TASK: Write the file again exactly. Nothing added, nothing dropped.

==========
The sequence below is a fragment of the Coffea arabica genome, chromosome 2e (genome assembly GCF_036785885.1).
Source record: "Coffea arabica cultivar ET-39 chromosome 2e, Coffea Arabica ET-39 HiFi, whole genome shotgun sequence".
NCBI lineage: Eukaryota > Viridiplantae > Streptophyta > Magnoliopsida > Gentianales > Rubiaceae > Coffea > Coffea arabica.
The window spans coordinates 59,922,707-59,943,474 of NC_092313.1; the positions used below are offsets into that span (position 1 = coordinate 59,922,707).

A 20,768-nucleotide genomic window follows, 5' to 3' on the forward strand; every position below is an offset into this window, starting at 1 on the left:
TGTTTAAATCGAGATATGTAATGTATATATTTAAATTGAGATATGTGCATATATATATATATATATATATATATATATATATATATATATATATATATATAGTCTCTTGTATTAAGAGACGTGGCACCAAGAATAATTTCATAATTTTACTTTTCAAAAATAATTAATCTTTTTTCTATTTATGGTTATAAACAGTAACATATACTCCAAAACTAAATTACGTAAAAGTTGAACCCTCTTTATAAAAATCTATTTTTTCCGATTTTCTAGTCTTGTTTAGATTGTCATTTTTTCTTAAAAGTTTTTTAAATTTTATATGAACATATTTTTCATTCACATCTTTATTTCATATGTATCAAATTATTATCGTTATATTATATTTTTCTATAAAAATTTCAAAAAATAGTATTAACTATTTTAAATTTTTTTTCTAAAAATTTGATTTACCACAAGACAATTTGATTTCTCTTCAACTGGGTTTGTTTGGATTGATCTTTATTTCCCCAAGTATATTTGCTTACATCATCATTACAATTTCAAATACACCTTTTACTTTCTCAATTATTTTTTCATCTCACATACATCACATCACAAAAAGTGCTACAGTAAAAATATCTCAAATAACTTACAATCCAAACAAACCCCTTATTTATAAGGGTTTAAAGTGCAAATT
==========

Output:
The sequence below is a fragment of the Coffea arabica genome, chromosome 2e (genome assembly GCF_036785885.1).
Source record: "Coffea arabica cultivar ET-39 chromosome 2e, Coffea Arabica ET-39 HiFi, whole genome shotgun sequence".
NCBI lineage: Eukaryota > Viridiplantae > Streptophyta > Magnoliopsida > Gentianales > Rubiaceae > Coffea > Coffea arabica.
The window spans coordinates 59,922,707-59,943,474 of NC_092313.1; the positions used below are offsets into that span (position 1 = coordinate 59,922,707).

A 20,768-nucleotide genomic window follows, 5' to 3' on the forward strand; every position below is an offset into this window, starting at 1 on the left:
TGTTTAAATCGAGATATGTAATGTATATATTTAAATTGAGATATGTGCATATATATATATATATATATATATATATATATATATATATATATATATATATAGTCTCTTGTATTAAGAGACGTGGCACCAAGAATAATTTCATAATTTTACTTTTCAAAAATAATTAATCTTTTTTCTATTTATGGTTATAAACAGTAACATATACTCCAAAACTAAATTACGTAAAAGTTGAACCCTCTTTATAAAAATCTATTTTTTCCGATTTTCTAGTCTTGTTTAGATTGTCATTTTTTCTTAAAAGTTTTTTAAATTTTATATGAACATATTTTTCATTCACATCTTTATTTCATATGTATCAAATTATTATCGTTATATTATATTTTTCTATAAAAATTTCAAAAAATAGTATTAACTATTTTAAATTTTTTTTCTAAAAATTTGATTTACCACAAGACAATTTGATTTCTCTTCAACTGGGTTTGTTTGGATTGATCTTTATTTCCCCAAGTATATTTGCTTACATCATCATTACAATTTCAAATACACCTTTTACTTTCTCAATTATTTTTTCATCTCACATACATCACATCACAAAAAGTGCTACAGTAAAAATATCTCAAATAACTTACAATCCAAACAAACCCCTTATTTATAAGGGTTTAAAGTGCAAATT